If you’ve started the year with a message that you’ve won something from JB HiFi, you might want to reset those expectations ASAP.
It wouldn’t be a new year without some sort of nefarious activity making a dent on our everyday life, and wouldn’t you know it, this week it seems to be happening to everyday people from someone pretending to be JB HiFi.
Based on what we’re seeing, plus the occasional request for help on Pickr’s tech support line, it appears Australians are getting sent messages from a fake electronics retailer around lunchtime in Sydney and Melbourne.
Or to put it more simply, just before lunch time on Australia’s east coast this week, someone is trying to con Australians with a message purporting to be JB HiFi notifying them of a supposed win.
Unfortunately, this is just a scam, and while it’s one that JB HiFi has picked up on, it’s also one that isn’t doing something new, and merely is playing off our desire to think we’ve won something, and to hand over details to criminals.
From what we understand, the message doing the rounds suggests to would-be victims that they’ve won a prize, and to click a link to pay two dollars to have that prize shipped. However, that link is fake, and just a phishing link — an attempt to look authentic, but really just take your details and use them to get money from you.
It’s not a new approach for SMS scams at all, and really, this is just the same thing on a different day, playing on good luck in the new year in an attempt to fleece hardworking people out of their money and details.
Unfortunately, JB is a consistent target for users because of its popularity as an electronics store. If you go and shop there, it’s not entirely unreasonable to expect the organisation to contact you, even if you haven’t entered anything. It’s just part of that expectation for being a customer.
But there’s typically no such thing as a free lunch, and if you’ve received a message suggesting you’ve won something, it’s wise to ask yourself whether the SMS you’ve received is real, and whether it’s fake or not. That “free” thing you might be receiving might come at the expense of your real data being sold and used by criminals.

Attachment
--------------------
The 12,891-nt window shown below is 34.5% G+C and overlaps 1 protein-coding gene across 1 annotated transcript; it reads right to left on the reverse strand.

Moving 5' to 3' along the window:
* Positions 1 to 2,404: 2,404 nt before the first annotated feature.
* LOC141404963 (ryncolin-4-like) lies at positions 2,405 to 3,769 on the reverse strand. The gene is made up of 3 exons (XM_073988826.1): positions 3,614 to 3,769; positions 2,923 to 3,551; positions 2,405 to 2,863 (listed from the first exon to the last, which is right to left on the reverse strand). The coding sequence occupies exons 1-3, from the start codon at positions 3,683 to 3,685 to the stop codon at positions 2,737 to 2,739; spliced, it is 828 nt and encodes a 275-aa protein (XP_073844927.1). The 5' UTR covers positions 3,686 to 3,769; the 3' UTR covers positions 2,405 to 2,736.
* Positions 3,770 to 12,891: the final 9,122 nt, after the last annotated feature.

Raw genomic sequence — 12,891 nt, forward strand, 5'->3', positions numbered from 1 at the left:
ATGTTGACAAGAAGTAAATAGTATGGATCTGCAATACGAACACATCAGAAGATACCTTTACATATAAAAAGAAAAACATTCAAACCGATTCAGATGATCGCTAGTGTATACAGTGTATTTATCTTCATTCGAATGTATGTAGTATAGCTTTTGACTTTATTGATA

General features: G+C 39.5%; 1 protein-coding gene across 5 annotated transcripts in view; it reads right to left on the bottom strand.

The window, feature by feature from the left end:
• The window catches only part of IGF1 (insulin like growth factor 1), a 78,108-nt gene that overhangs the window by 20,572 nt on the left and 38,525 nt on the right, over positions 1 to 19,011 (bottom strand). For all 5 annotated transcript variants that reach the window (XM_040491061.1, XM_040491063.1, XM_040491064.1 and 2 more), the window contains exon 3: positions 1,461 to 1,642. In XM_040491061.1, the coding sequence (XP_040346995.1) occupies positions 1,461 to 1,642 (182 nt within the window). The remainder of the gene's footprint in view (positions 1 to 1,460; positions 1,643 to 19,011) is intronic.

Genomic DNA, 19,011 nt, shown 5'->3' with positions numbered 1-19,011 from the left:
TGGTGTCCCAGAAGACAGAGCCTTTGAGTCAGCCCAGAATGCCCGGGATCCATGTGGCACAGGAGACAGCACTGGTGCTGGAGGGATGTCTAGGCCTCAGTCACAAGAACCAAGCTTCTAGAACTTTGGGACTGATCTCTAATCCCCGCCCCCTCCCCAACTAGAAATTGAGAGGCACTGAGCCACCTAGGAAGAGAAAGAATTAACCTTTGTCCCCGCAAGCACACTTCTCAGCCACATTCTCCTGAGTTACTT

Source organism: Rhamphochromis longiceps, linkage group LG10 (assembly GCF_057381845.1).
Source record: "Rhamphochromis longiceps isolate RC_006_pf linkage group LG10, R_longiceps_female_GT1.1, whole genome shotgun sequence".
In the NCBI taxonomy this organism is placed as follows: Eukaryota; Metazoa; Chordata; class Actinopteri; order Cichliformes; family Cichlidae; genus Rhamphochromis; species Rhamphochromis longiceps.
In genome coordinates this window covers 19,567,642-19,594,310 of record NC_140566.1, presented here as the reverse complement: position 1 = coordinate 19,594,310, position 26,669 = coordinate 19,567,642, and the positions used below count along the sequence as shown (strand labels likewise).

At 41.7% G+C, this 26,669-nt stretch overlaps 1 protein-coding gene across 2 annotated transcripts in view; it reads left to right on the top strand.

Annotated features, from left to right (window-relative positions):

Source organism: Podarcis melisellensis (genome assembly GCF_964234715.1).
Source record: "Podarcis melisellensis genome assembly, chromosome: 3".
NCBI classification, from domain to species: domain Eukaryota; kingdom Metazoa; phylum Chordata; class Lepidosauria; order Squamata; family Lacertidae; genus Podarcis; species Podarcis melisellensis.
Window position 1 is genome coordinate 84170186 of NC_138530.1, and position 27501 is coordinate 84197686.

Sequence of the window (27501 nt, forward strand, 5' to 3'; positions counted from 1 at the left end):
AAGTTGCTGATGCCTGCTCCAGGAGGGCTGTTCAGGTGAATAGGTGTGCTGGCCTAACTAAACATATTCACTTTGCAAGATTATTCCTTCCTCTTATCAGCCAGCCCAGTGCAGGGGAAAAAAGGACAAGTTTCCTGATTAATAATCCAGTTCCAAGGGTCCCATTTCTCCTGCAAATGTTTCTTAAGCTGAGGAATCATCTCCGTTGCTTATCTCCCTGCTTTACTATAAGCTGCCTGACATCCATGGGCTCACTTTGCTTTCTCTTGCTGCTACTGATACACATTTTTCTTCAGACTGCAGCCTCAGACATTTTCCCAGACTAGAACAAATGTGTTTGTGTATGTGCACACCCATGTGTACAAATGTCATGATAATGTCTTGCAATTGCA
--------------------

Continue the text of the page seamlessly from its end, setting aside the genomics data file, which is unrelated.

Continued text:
“SMS scams impersonating popular brands are among the main sources of the data being bought and sold unto darknet markets by cyber criminals,” said Noushin Shabab, Senior Security Researcher at Kaspersky.
“These malicious activities not only put the users privacy and online safety in danger, it further enables criminals to boost their techniques and confidence to keep going after more financial gain,” she said.
“In a long run, the money made helps cyber crime businesses grow.”
A quick guide to working out whether an SMS is real
Asking yourself whether an SMS is real is an important step, but looking at the SMS is important, too. Specifically, you should look, but not click.
Scammers are getting better in their approaches, but there are still things you need to pay attention to, and it typically comes from the wording of the message and the link.
We’ve proven just how easy it is for a scammer to manipulate the sender name in an SMS, and they really only need to get close enough to convince many people, so take what you see there with a grain of salt. If it reads as “JBStore” or “JBHiFi”, don’t assume it’s the real deal, as they’re examples of how scammers evade the real name in bulk SMS send systems.
However typically scammers don’t use English as a first language, and so may write with language that doesn’t read the way a local might write it. That might include using the term “lottery” in a prize draw, or speaking in disjointed English.
The real dead giveaway is typically in the link, which is something scammers can’t fake. While they can try to create a fake website, they can’t use the website address of the real store.
It means if a scammer is pretending to be JB HiFi, it can’t use
www.jbhifi.com.au, while if it’s pretending to be Telstra, it won’t be able to hide it in
www.telstra.com.au. Website addresses are locked to actual company, and you can’t just take over them for a scam.
Instead, scammers typically use a website link shortening service, often called a URL shortener. You’ve probably seen them with Bitly links in the past, and these can be unmasked, but not all of them can. It’s worth noting that these aren’t the same, and many are just a random word, phrase, or set of characters that hide a longer URL. That means you shouldn’t just believe a link is legit by looking at it, simply because it was sent to you, because it might be harbouring something deeply nefarious underneath.
If you’re unsure about a message, delete it
The reality of SMS scams is that they’re not going away, and so this is going to happen again and again. However one way you can attempt to prevent being fooled is to delete the message you’re sent if you’re unsure, and move on with your life.
If you have really actually won something, rest assured that a company will likely go to lengths to contact you about it, including calling you about it in the first place. An SMS isn’t the only way to contact you, and you can always make a phone call to the proper store to find out if you have indeed won a prize.
In fact, if you’re unsure about a message that has been sent to you, whether it’s from a store, a telco, or anything else, Google the name of the actual store and call the number for the business you find online. Ask an actual question to a real number, and not to the number messaging you. That’s one way to at least find out whether the message you’ve been sent is the real deal.